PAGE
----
Monday, October 23

Look Who's gone darker

David Davies finds that Torchwood hasn't spun-off quite as far as it should have

With the new Doctor Who taking off like a greyhound with a bum full of dynamite, and with the free thinking Beeb not resting on its laurels, they decided to continue the sci-fi revolution by... making a spin-off.

Torchwood follows the adventures of Captain Jack Harkness. John Barrowman (pictured), the bastard lovechild of John Travolta and Tom Cruise, is leading a crack team (does anyone actually know what that expression means?) of specialists in a fight against the alien scum of the universe. Think Men In Black. Except set in Wales. Yes, to increase what must undoubtedly be a drastically reduced FX budget (this is going out on BBC3 and BBC2 remember) the entire show is set in my homeland. This is where the problems begin.

As with Doctor Who, the show follows the classic trope of stranger in a strange land. Eve Myles plays Gwen Cooper, a police constable who ends up becoming part of the Torchwood team by seeing something she shouldn't have and - you get the idea. As with most stories that follow this thread, it's mainly for exposition purposes, and it all feels a bit tired.

There are problems with tone too. That sounds horribly Sunday Times, so let me justify myself. The show is aiming for a darker tone. People swear on a regular basis, the second episode had a full-on sex scene between two teenagers, a lesbian kiss and murder by orgasm, and there's some sexy tension between Gwen and Captain Jack. This would be great if it didn't feel like you were still watching Doctor Who. The comedy remains, the visuals are all crisp, clean and daytime, and the aliens still aren't scary enough. In a show where men are being bonked to death, these need to be pared down to a minimum. It needs to be dark and edgy, and it needs to take more advantage of its post-watershed slot when it comes to characterisation. Everyone is still Saturday night fluffy. I can't help feeling that John Barrowman is about to break into song at any moment. Eve Myles keeps the hysterics to a well-judged minimum, then gets lost in the blandness of her own character. The supporting cast are primarily there for comic relief. It's a shame because this show has great potential to really spin-off into something different and exciting.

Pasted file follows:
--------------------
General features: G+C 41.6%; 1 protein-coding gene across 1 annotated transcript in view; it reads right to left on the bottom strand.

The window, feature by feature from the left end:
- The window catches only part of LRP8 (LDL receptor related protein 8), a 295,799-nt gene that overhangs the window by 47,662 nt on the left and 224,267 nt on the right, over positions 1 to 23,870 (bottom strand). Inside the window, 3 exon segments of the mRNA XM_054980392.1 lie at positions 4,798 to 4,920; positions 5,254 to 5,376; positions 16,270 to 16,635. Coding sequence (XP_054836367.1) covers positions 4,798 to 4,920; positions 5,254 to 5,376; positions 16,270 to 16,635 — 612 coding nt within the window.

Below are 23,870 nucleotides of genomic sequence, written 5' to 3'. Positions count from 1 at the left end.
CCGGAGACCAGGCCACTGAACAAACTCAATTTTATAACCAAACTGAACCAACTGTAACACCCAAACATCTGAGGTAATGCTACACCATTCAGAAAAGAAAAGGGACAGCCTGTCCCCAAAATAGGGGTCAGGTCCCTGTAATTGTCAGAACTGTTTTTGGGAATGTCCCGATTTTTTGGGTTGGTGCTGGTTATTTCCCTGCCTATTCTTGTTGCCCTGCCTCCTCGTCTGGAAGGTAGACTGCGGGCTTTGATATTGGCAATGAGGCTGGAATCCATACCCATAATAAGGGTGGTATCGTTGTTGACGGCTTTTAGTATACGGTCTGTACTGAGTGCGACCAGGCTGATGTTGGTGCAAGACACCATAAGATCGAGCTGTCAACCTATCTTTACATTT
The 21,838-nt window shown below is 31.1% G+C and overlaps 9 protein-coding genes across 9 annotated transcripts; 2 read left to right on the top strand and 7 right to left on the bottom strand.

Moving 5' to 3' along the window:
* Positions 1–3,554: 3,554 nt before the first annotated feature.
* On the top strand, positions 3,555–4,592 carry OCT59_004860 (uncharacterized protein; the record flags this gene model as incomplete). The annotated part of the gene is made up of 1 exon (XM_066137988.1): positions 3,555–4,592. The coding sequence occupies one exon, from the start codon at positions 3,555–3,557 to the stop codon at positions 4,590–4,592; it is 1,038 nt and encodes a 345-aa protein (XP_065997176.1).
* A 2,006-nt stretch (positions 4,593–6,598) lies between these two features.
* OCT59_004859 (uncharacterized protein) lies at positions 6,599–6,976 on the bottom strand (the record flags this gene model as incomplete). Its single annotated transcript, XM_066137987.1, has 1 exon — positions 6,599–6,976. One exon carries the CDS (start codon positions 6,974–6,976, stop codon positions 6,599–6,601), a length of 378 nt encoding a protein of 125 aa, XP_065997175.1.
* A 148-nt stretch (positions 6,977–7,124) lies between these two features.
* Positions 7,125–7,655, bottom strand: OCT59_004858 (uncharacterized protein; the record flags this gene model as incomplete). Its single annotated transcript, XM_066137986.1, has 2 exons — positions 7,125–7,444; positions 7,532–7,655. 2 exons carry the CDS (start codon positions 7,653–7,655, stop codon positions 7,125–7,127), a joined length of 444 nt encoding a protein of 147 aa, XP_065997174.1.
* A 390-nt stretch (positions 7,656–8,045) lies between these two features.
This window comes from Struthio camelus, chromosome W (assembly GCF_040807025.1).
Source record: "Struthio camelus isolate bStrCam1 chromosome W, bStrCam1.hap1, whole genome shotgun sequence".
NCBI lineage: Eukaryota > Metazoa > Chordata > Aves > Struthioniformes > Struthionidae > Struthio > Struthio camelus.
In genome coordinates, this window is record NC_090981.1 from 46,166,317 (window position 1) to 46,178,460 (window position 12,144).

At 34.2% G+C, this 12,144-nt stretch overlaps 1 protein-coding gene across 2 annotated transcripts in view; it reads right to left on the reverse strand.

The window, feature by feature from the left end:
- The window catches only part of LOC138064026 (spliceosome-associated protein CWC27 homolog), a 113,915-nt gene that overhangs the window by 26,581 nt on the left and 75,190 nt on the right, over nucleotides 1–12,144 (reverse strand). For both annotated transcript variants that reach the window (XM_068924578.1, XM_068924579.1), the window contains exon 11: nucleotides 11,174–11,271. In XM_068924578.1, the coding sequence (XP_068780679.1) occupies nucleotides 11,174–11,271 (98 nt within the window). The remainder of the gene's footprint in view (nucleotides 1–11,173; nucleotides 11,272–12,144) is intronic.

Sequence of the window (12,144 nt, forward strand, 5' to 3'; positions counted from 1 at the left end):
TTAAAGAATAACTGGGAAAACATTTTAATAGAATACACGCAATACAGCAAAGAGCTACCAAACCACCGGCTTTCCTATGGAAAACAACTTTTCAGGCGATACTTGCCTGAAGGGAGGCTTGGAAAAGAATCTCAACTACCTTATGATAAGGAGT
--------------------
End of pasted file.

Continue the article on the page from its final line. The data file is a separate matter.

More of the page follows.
There are moments of excellence. A three-way showdown ends with the revelation that Jack cannot be killed, a cool Captain Scarlet scenario. Barrowman does well hiding an undercurrent of melancholy beneath Captain Jack's magoo exterior, and really grabs the screen when he's given the chance during these moments, before reverting back to that Doctor Who pantomime Prince Charming that dominates the opening episodes. There's also an interesting moment in the second episode where Jack has some strange obsession with a severed hand. This is weird, freaky stuff, and it's the direction the show needs to go in. Unlike most spin-offs, there is promise here. They need to be a bit braver and row a little farther from the shore, cut loose of Doctor Who's family stylings and make something for the older teenager or even the sci-fi loving adult. It's clearly what they're shooting for, with the swearing and the blood and the sex, so why don't they go all the way, make this a real X-Files experience and satisfy those of us who wished for a little more darkness in our Doctor? Hopefully Russell T Davies will take this show where it needs to go once he knows he has our attention.

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